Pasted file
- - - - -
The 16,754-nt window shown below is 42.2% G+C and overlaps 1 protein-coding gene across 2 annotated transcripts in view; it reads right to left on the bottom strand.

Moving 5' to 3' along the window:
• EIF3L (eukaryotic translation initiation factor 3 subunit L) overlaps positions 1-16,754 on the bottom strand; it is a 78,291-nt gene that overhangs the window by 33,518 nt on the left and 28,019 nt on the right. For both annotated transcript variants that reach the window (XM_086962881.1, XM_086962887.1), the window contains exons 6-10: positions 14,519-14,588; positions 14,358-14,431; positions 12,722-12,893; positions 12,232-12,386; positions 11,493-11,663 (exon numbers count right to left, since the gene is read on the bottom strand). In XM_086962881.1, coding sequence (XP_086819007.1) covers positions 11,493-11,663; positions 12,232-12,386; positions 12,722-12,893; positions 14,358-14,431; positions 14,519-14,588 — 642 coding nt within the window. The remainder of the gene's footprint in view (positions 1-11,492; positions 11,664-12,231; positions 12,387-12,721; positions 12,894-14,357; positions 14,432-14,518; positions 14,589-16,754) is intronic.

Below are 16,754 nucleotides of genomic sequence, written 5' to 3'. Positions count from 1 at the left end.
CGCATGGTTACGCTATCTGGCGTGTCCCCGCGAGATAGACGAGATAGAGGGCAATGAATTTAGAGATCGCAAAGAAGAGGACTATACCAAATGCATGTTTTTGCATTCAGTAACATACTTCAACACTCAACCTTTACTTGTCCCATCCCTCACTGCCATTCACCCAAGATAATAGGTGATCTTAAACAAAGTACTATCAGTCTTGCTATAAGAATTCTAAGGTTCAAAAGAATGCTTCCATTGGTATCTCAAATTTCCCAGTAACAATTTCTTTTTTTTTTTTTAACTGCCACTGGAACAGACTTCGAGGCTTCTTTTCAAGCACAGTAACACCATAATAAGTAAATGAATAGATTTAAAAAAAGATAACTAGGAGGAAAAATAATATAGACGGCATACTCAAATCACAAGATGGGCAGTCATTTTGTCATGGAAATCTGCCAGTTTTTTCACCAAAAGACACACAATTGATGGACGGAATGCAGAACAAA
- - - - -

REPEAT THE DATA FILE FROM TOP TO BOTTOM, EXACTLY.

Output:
The 16,754-nt window shown below is 42.2% G+C and overlaps 1 protein-coding gene across 2 annotated transcripts in view; it reads right to left on the bottom strand.

Moving 5' to 3' along the window:
• EIF3L (eukaryotic translation initiation factor 3 subunit L) overlaps positions 1-16,754 on the bottom strand; it is a 78,291-nt gene that overhangs the window by 33,518 nt on the left and 28,019 nt on the right. For both annotated transcript variants that reach the window (XM_086962881.1, XM_086962887.1), the window contains exons 6-10: positions 14,519-14,588; positions 14,358-14,431; positions 12,722-12,893; positions 12,232-12,386; positions 11,493-11,663 (exon numbers count right to left, since the gene is read on the bottom strand). In XM_086962881.1, coding sequence (XP_086819007.1) covers positions 11,493-11,663; positions 12,232-12,386; positions 12,722-12,893; positions 14,358-14,431; positions 14,519-14,588 — 642 coding nt within the window. The remainder of the gene's footprint in view (positions 1-11,492; positions 11,664-12,231; positions 12,387-12,721; positions 12,894-14,357; positions 14,432-14,518; positions 14,589-16,754) is intronic.

Below are 16,754 nucleotides of genomic sequence, written 5' to 3'. Positions count from 1 at the left end.
CGCATGGTTACGCTATCTGGCGTGTCCCCGCGAGATAGACGAGATAGAGGGCAATGAATTTAGAGATCGCAAAGAAGAGGACTATACCAAATGCATGTTTTTGCATTCAGTAACATACTTCAACACTCAACCTTTACTTGTCCCATCCCTCACTGCCATTCACCCAAGATAATAGGTGATCTTAAACAAAGTACTATCAGTCTTGCTATAAGAATTCTAAGGTTCAAAAGAATGCTTCCATTGGTATCTCAAATTTCCCAGTAACAATTTCTTTTTTTTTTTTTAACTGCCACTGGAACAGACTTCGAGGCTTCTTTTCAAGCACAGTAACACCATAATAAGTAAATGAATAGATTTAAAAAAAGATAACTAGGAGGAAAAATAATATAGACGGCATACTCAAATCACAAGATGGGCAGTCATTTTGTCATGGAAATCTGCCAGTTTTTTCACCAAAAGACACACAATTGATGGACGGAATGCAGAACAAA